You have just completed putting together your pitch in preparation for a meeting that you have with a potential new client the next day. It was a challenging brief but you put in the hours and you are proud of the finished product. You go to bed, intending to get a good night’s rest so you can be on peak form for your big pitch the following day, and then the inner dialogue starts: What have you forgotten? Should you have included that? Will it be good enough? “It is normal that you will be worried, but decide on a “healthy” level of anxiety and an applicable “stress period”, and then refuse to give it any more thought. Allow yourself 15 minutes to go over everything in your head, and then turn off that mental laptop and go to sleep knowing you have given it your all,” explains Anderson.


3. Coping with a difficult situation

  • Ask yourself: What is the worst that can possibly happen?
  • Prepare to accept the worst
  • Try to improve on the worst

Client X is unhappy with the new software you have installed for him. After throwing around expletives that would make Eminem blush and threatening to fire your company, he slams down the phone. Ask yourself, what is the worst that can happen? Answer: He could fire us. Then accept that as a reality. Lastly, try to improve on the worst: pick up the phone tomorrow when he has cooled down, explain your perspective and offer an alternative. If nothing else, he will appreciate your effort.


4. Cultivate a mental attitude that will bring you peace and happiness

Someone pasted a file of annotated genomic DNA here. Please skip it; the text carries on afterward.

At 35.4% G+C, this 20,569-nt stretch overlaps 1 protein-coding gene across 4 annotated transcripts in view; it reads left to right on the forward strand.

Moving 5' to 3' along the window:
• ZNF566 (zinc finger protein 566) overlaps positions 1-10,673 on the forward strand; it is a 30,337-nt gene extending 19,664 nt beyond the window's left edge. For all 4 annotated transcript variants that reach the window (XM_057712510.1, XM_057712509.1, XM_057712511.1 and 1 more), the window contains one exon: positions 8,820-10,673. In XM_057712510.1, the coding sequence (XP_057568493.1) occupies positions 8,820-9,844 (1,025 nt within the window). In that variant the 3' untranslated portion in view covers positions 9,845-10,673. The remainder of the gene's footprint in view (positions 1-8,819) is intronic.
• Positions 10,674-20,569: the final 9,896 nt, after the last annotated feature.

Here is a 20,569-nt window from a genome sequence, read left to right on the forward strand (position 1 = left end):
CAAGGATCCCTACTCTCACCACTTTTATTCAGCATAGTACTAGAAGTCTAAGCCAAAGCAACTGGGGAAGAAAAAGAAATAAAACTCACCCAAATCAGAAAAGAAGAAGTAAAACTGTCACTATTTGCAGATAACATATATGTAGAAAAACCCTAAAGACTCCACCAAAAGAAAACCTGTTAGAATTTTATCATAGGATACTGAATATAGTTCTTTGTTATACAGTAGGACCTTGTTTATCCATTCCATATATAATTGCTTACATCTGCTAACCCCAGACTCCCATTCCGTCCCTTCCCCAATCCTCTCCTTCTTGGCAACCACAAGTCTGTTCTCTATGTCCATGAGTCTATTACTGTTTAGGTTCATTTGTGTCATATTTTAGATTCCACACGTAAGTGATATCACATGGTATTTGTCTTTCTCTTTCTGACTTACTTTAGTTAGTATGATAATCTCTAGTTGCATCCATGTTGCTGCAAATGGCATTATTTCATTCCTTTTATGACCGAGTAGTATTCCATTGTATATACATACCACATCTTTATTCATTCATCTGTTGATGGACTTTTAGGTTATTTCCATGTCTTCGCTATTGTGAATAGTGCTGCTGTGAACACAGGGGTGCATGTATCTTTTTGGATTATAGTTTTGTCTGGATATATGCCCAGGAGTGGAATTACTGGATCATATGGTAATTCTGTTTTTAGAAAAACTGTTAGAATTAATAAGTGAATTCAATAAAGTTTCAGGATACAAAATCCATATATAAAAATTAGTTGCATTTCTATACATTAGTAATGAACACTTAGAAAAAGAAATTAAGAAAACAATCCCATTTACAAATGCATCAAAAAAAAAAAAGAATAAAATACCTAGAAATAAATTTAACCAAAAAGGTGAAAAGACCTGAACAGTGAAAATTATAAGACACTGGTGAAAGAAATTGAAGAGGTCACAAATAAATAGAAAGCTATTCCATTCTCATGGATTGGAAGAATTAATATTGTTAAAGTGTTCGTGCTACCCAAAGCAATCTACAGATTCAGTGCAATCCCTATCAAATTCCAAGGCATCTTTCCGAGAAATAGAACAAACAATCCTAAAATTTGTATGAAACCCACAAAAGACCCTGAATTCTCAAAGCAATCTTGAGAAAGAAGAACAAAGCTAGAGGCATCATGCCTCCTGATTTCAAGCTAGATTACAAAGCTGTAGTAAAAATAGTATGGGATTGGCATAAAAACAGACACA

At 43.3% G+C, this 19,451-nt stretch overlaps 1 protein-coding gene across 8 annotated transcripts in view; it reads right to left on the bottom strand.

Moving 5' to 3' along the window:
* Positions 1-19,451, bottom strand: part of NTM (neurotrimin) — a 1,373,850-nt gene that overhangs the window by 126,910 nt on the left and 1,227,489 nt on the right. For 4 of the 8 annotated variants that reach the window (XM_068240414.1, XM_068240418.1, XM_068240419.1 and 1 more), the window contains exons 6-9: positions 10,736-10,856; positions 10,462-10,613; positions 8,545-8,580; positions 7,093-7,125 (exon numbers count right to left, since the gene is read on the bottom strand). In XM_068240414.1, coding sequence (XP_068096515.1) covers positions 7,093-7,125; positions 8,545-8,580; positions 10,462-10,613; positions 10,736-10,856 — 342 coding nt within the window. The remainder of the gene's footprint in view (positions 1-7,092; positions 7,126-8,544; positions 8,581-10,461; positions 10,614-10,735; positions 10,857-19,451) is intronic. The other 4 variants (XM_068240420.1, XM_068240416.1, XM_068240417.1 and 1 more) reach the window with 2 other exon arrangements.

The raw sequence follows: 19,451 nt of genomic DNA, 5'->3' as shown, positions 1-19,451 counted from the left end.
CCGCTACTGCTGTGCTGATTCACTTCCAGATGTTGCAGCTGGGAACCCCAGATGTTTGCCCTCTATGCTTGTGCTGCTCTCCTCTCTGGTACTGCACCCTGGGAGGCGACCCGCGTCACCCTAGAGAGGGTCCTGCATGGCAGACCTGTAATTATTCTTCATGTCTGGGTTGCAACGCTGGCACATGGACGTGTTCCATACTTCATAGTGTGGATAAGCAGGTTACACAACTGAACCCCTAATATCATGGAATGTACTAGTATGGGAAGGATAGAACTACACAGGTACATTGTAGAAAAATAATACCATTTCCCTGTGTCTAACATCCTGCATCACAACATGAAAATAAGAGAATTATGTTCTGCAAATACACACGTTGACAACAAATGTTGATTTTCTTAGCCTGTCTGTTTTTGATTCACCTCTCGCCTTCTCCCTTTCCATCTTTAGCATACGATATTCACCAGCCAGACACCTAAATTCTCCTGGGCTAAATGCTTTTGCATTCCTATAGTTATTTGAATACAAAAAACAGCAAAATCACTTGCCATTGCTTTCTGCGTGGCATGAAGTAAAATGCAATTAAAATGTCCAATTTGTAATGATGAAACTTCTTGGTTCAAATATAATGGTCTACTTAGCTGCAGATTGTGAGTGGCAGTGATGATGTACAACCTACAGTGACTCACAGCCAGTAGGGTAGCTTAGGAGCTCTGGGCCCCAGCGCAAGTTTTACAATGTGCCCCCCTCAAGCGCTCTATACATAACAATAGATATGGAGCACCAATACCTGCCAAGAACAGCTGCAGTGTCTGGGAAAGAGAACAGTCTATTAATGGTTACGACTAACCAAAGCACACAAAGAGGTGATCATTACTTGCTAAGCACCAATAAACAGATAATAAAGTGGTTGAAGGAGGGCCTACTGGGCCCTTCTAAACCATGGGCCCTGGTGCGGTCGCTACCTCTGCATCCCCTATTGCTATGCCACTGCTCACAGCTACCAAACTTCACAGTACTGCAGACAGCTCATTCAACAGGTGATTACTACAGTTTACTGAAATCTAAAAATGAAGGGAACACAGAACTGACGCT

Optimistic, positive people are far better equipped to deal with stress, and the reason for this is that they are more inclined to see opportunity in their losses. So Client X has told you he no longer requires your services? Fine- that gives you capacity to find new business with a client who appreciates the work you do…and who is less inclined towards profanity. Positive people are not luckier than the rest of us- they just understand that they can’t control what life throws at them, but they can control how they react to it.


“These simple tools can be applied to every situation and will enable us to manage stress effectively,” concludes Anderson.

Published in Wellness & Ergonomics
Thursday, 22 November 2012 09:05

Embracing and resolving differences

Embracing and resolving differences

Conflict is an inevitable and potentially valuable part of human existence. Yet most of us are ill-equipped to deal constructively with differences, whether in the personal, political or organisational context. For example, a 2009 UK survey of over 600 senior business people revealed that only 37 % regarded themselves as being adequately trained to cope with business conflict. Just how prevalent conflict is, is demonstrated by another UK survey in 2008 which found that the average UK employee spends over two hours a week dealing with conflict, which meant in total more than 370 million working days were lost in the UK the previous year alone. Middle managers in organisations experience most role stress.